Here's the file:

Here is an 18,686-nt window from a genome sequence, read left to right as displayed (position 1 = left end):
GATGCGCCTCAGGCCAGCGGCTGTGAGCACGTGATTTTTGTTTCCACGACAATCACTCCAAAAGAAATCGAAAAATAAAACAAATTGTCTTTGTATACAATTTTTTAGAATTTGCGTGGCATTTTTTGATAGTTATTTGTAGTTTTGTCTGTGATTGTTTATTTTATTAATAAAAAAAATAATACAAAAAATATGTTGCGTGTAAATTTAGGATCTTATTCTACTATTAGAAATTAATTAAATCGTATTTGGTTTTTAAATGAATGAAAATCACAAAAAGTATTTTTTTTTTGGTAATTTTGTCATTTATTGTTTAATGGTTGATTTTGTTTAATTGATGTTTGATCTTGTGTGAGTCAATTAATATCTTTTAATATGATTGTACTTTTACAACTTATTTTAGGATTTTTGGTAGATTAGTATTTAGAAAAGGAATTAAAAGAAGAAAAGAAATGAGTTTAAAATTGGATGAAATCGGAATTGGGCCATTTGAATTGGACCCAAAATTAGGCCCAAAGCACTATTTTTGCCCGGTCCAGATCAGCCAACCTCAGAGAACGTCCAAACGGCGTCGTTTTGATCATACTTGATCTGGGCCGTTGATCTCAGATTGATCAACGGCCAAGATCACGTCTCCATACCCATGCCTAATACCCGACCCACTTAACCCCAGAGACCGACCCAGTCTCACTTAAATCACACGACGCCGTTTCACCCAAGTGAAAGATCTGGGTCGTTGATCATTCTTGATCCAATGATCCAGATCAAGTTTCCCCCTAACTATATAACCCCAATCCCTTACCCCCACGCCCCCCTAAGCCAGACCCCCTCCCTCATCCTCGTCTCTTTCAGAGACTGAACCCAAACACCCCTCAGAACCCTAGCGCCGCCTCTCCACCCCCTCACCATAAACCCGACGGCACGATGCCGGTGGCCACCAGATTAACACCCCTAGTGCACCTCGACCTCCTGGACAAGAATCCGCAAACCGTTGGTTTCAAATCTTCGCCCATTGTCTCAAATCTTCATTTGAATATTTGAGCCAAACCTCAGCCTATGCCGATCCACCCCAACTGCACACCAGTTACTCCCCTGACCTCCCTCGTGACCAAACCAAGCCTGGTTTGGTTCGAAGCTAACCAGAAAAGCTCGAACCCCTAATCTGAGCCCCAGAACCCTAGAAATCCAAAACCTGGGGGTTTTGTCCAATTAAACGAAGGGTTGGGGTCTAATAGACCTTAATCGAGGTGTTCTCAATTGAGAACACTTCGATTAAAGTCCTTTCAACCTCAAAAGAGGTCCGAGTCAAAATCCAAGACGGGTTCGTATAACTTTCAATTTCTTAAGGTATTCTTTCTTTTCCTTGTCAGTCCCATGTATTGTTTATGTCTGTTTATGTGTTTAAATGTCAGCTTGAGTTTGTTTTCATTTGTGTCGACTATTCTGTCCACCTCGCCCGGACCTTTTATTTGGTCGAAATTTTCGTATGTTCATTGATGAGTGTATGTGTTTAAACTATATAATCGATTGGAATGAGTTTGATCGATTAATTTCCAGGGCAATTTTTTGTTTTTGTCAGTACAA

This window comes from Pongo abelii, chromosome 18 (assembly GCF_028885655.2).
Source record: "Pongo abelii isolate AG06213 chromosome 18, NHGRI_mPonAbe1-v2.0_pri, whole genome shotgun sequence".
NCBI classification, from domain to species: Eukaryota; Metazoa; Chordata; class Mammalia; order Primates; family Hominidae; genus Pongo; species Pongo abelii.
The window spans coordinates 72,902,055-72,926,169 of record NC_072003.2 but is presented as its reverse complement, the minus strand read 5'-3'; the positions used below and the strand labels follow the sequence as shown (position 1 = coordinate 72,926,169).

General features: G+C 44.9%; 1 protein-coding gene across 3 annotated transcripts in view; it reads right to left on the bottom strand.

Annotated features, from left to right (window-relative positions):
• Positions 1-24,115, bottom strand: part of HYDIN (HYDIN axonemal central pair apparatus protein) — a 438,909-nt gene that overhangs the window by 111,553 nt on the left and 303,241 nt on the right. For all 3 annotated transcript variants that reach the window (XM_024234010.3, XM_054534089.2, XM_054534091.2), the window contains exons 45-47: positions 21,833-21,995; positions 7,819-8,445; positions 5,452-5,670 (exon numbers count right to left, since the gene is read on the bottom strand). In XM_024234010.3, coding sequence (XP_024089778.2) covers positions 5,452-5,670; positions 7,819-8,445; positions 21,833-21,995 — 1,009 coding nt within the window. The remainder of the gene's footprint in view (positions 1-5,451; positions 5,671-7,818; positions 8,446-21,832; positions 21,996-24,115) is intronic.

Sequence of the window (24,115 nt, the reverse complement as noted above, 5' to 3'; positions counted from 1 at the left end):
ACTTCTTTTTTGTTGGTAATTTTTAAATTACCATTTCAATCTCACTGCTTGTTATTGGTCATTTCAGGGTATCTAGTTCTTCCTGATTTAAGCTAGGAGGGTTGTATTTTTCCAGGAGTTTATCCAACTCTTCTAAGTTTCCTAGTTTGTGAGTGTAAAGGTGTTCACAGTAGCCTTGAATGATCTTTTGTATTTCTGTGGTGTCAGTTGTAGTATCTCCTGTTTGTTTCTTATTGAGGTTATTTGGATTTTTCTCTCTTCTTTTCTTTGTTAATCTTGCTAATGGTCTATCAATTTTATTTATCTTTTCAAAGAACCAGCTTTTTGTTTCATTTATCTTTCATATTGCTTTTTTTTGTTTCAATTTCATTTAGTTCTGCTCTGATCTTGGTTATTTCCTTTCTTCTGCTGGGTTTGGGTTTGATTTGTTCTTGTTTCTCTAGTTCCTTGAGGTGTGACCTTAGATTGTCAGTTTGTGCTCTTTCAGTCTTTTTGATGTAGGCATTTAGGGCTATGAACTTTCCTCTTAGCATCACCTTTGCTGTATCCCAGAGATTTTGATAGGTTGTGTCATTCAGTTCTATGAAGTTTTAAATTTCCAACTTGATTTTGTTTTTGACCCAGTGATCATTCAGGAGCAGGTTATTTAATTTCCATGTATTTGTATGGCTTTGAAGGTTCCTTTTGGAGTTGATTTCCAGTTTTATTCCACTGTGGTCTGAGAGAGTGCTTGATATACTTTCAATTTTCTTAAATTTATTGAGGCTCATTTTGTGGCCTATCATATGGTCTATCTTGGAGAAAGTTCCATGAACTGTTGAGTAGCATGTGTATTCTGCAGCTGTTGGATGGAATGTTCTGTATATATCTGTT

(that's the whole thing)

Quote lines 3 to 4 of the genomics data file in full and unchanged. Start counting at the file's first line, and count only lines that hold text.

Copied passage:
This window comes from Pongo abelii, chromosome 18 (assembly GCF_028885655.2).
Source record: "Pongo abelii isolate AG06213 chromosome 18, NHGRI_mPonAbe1-v2.0_pri, whole genome shotgun sequence".